Periscope users get around PPV outages to 'heart' Mayweather-Pacquiao fight

Cue the anti-piracy rant from content owners: Periscope users were apparently easily able to find and watch Saturday's boxing match between Floyd Mayweather and Manny Pacquiao using the iPhone app. And the illicit live streams were apparently far more reliable than many cable providers' pay-per-view services, which conked out just prior to the start of the fight, much to the dismay of viewers who laid out nearly $100 for the privilege of watching it legally.

Mashable columnist Christina Warren said she had no problem finding live streams of the fight. "The number of streams was almost overwhelming," she wrote, noting that she even saw a stream of the fight from a police department in Africa.

Streams were being shut down frequently, either by Periscope itself or due to connection issues. But more just cropped right up. Viewers quickly noticed that streams that had too many "hearts" (favorites) would be quickly shut down, and began to post messages urging users not to heart live streams of the fight.

"Let's be honest: Most of the people who watched the fight over Periscope never had any intention of paying for the fight. Ever. Media companies can and will wring their hands over lost revenue--and that's a potentially valid concern if this sort of thing becomes mainstream," Warren said.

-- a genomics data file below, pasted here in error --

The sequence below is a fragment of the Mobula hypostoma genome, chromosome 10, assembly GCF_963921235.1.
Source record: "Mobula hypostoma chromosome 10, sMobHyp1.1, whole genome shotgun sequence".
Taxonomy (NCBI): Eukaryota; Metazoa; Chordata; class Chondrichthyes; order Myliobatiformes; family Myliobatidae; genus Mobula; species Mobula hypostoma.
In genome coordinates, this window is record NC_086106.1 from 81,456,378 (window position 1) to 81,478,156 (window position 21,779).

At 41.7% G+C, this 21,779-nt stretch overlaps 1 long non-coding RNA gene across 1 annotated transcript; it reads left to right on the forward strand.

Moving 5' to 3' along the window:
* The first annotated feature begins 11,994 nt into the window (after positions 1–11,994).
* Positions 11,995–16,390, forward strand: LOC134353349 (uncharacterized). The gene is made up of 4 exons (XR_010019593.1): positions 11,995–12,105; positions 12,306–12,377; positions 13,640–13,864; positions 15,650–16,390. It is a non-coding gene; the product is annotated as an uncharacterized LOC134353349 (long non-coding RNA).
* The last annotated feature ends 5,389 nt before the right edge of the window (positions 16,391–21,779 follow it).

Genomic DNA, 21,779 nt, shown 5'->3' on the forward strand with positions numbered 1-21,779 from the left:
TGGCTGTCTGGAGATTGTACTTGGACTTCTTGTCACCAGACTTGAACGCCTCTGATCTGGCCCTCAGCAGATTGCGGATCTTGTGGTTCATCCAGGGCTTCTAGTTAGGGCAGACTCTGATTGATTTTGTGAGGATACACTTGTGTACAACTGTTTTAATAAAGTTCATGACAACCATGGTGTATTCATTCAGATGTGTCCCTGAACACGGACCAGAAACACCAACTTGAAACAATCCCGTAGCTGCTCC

In short, Periscope and Meerkat have quickly moved from being apps of mild concern for content owners, to a full-blown copyright concern.

However, media companies looking to take advantage of Periscope (rather than its users taking advantage of them) could take heart from one factor.

"The experience of watching the fight on Periscope was inherently more social--and frankly, more interactive--than watching via one of the many pirate PPV or HBO streams available on the Internet," Warren said.

For more:
- Mashable has this story

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Related articles:
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Periscope, Meerkat create new piracy wrinkle for broadcasters, along with golden branding opportunity
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Consumer frustration drives online video piracy

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